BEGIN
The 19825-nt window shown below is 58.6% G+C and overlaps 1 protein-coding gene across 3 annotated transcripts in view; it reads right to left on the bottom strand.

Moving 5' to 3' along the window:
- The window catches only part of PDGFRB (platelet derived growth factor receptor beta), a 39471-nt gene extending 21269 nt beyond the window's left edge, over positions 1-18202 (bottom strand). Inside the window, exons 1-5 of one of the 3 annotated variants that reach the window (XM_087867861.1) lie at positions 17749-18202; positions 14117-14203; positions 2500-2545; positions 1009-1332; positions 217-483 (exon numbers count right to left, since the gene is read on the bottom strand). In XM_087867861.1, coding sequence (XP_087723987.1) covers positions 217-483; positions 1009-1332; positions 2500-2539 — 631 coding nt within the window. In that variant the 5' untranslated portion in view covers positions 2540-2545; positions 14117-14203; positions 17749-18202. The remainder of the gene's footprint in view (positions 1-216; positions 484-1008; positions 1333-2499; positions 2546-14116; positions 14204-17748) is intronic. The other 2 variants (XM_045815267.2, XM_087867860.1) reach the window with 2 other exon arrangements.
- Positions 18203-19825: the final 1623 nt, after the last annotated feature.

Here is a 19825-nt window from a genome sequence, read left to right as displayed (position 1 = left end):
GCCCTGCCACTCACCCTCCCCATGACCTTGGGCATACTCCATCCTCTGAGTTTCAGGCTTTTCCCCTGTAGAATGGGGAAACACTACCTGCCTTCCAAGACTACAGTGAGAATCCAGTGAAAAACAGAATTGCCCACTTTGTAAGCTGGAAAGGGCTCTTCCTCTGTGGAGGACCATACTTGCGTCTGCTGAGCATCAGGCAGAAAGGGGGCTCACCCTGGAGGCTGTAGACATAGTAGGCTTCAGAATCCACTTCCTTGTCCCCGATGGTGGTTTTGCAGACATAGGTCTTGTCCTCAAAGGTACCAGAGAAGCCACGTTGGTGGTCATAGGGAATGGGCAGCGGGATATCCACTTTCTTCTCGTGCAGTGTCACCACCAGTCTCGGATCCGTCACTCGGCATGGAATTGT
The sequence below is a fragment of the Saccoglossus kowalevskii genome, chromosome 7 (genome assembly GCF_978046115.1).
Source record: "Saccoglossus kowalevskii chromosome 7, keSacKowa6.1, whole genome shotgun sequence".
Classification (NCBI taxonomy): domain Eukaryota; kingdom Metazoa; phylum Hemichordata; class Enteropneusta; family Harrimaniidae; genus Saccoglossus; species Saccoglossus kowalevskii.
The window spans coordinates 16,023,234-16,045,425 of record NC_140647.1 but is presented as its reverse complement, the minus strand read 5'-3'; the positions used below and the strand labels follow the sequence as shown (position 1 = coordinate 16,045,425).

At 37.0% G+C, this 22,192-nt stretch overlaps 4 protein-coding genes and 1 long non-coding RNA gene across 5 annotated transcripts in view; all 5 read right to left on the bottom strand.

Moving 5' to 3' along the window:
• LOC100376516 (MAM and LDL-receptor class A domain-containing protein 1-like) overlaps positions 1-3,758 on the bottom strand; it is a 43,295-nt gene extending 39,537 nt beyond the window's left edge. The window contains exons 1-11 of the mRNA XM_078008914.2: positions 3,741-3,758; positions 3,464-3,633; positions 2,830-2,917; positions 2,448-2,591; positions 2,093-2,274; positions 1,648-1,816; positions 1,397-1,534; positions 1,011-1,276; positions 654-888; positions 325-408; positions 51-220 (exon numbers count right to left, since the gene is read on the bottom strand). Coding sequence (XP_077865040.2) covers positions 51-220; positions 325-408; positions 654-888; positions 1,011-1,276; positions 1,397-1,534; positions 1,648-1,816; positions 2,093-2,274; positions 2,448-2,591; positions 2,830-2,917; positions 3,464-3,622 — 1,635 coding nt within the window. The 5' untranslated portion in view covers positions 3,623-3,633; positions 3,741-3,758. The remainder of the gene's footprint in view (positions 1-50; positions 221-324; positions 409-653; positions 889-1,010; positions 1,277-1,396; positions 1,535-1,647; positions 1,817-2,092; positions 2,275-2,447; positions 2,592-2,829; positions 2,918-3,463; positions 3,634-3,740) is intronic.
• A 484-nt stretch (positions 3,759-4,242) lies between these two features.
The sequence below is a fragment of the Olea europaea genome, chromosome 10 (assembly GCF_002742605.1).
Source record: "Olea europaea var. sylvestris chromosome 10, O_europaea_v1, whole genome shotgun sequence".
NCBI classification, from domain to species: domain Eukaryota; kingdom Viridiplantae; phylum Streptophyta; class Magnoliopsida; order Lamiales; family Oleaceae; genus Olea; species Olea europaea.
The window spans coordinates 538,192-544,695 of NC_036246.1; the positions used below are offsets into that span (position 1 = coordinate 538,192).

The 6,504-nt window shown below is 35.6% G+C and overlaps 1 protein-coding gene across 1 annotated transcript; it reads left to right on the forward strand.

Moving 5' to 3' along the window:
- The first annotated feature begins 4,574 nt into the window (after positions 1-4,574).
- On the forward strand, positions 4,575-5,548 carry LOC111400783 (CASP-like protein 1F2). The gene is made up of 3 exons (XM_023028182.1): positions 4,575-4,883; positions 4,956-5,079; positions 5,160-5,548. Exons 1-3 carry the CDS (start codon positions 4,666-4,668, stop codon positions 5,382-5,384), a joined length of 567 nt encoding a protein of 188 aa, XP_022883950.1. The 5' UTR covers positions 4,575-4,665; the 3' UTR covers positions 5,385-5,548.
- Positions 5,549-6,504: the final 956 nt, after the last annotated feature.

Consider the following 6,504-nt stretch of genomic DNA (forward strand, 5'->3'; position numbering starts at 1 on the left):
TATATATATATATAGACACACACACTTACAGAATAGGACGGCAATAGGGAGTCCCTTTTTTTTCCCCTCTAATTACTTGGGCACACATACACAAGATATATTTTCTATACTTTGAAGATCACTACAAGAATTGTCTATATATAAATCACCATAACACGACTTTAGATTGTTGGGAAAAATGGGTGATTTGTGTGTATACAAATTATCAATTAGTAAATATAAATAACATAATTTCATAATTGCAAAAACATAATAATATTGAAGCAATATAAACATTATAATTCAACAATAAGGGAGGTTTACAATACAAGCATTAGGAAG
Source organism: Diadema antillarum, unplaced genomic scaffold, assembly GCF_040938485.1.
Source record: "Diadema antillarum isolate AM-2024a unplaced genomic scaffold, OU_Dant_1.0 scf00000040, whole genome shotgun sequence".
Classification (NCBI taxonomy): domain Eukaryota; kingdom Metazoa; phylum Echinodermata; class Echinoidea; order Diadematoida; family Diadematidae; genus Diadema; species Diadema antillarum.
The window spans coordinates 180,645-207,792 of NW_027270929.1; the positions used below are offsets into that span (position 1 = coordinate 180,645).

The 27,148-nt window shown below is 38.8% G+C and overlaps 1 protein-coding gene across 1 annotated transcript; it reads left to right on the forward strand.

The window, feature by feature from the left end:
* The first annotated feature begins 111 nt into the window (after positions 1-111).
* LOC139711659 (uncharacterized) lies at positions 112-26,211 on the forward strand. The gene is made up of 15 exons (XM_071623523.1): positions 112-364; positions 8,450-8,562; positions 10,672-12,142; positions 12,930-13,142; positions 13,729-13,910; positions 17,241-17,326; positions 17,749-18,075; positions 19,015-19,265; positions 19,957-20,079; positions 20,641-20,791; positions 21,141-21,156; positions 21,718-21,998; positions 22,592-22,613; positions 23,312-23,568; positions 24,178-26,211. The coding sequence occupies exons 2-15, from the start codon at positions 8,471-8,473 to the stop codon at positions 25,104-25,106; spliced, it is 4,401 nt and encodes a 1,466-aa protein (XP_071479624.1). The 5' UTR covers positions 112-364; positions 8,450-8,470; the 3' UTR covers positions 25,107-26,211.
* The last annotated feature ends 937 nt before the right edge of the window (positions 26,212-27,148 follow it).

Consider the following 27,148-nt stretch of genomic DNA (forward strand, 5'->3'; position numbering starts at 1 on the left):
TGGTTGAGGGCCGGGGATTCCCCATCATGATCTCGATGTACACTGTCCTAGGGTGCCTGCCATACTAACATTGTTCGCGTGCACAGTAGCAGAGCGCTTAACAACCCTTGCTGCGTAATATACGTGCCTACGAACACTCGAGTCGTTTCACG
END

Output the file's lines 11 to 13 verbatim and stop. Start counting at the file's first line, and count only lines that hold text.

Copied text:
At 37.0% G+C, this 22,192-nt stretch overlaps 4 protein-coding genes and 1 long non-coding RNA gene across 5 annotated transcripts in view; all 5 read right to left on the bottom strand.

Moving 5' to 3' along the window:
• LOC100376516 (MAM and LDL-receptor class A domain-containing protein 1-like) overlaps positions 1-3,758 on the bottom strand; it is a 43,295-nt gene extending 39,537 nt beyond the window's left edge. The window contains exons 1-11 of the mRNA XM_078008914.2: positions 3,741-3,758; positions 3,464-3,633; positions 2,830-2,917; positions 2,448-2,591; positions 2,093-2,274; positions 1,648-1,816; positions 1,397-1,534; positions 1,011-1,276; positions 654-888; positions 325-408; positions 51-220 (exon numbers count right to left, since the gene is read on the bottom strand). Coding sequence (XP_077865040.2) covers positions 51-220; positions 325-408; positions 654-888; positions 1,011-1,276; positions 1,397-1,534; positions 1,648-1,816; positions 2,093-2,274; positions 2,448-2,591; positions 2,830-2,917; positions 3,464-3,622 — 1,635 coding nt within the window. The 5' untranslated portion in view covers positions 3,623-3,633; positions 3,741-3,758. The remainder of the gene's footprint in view (positions 1-50; positions 221-324; positions 409-653; positions 889-1,010; positions 1,277-1,396; positions 1,535-1,647; positions 1,817-2,092; positions 2,275-2,447; positions 2,592-2,829; positions 2,918-3,463; positions 3,634-3,740) is intronic.